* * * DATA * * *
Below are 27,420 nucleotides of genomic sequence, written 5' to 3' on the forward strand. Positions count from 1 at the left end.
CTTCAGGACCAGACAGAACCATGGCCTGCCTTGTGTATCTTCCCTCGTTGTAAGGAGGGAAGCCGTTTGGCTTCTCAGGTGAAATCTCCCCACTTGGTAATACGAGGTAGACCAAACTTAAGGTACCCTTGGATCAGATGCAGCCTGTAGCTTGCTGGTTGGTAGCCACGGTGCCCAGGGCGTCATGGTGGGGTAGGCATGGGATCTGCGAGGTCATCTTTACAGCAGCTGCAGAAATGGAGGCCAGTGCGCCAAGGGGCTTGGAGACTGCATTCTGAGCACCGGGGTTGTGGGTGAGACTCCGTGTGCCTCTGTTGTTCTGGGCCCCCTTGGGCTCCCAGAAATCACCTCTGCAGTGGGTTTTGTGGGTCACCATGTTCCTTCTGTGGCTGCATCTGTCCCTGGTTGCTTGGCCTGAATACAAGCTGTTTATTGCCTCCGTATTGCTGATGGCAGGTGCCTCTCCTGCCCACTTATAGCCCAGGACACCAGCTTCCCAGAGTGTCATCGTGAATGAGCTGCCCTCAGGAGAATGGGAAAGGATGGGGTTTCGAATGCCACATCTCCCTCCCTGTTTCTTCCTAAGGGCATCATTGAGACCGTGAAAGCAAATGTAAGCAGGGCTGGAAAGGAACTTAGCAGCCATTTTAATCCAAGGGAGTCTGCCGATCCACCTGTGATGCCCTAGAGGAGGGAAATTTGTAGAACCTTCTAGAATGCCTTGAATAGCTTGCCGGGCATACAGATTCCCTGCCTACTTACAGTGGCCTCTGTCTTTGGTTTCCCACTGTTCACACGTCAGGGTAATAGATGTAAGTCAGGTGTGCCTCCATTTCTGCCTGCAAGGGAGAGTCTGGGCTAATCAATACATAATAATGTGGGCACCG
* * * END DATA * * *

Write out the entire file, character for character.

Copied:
Below are 27,420 nucleotides of genomic sequence, written 5' to 3' on the forward strand. Positions count from 1 at the left end.
CTTCAGGACCAGACAGAACCATGGCCTGCCTTGTGTATCTTCCCTCGTTGTAAGGAGGGAAGCCGTTTGGCTTCTCAGGTGAAATCTCCCCACTTGGTAATACGAGGTAGACCAAACTTAAGGTACCCTTGGATCAGATGCAGCCTGTAGCTTGCTGGTTGGTAGCCACGGTGCCCAGGGCGTCATGGTGGGGTAGGCATGGGATCTGCGAGGTCATCTTTACAGCAGCTGCAGAAATGGAGGCCAGTGCGCCAAGGGGCTTGGAGACTGCATTCTGAGCACCGGGGTTGTGGGTGAGACTCCGTGTGCCTCTGTTGTTCTGGGCCCCCTTGGGCTCCCAGAAATCACCTCTGCAGTGGGTTTTGTGGGTCACCATGTTCCTTCTGTGGCTGCATCTGTCCCTGGTTGCTTGGCCTGAATACAAGCTGTTTATTGCCTCCGTATTGCTGATGGCAGGTGCCTCTCCTGCCCACTTATAGCCCAGGACACCAGCTTCCCAGAGTGTCATCGTGAATGAGCTGCCCTCAGGAGAATGGGAAAGGATGGGGTTTCGAATGCCACATCTCCCTCCCTGTTTCTTCCTAAGGGCATCATTGAGACCGTGAAAGCAAATGTAAGCAGGGCTGGAAAGGAACTTAGCAGCCATTTTAATCCAAGGGAGTCTGCCGATCCACCTGTGATGCCCTAGAGGAGGGAAATTTGTAGAACCTTCTAGAATGCCTTGAATAGCTTGCCGGGCATACAGATTCCCTGCCTACTTACAGTGGCCTCTGTCTTTGGTTTCCCACTGTTCACACGTCAGGGTAATAGATGTAAGTCAGGTGTGCCTCCATTTCTGCCTGCAAGGGAGAGTCTGGGCTAATCAATACATAATAATGTGGGCACCG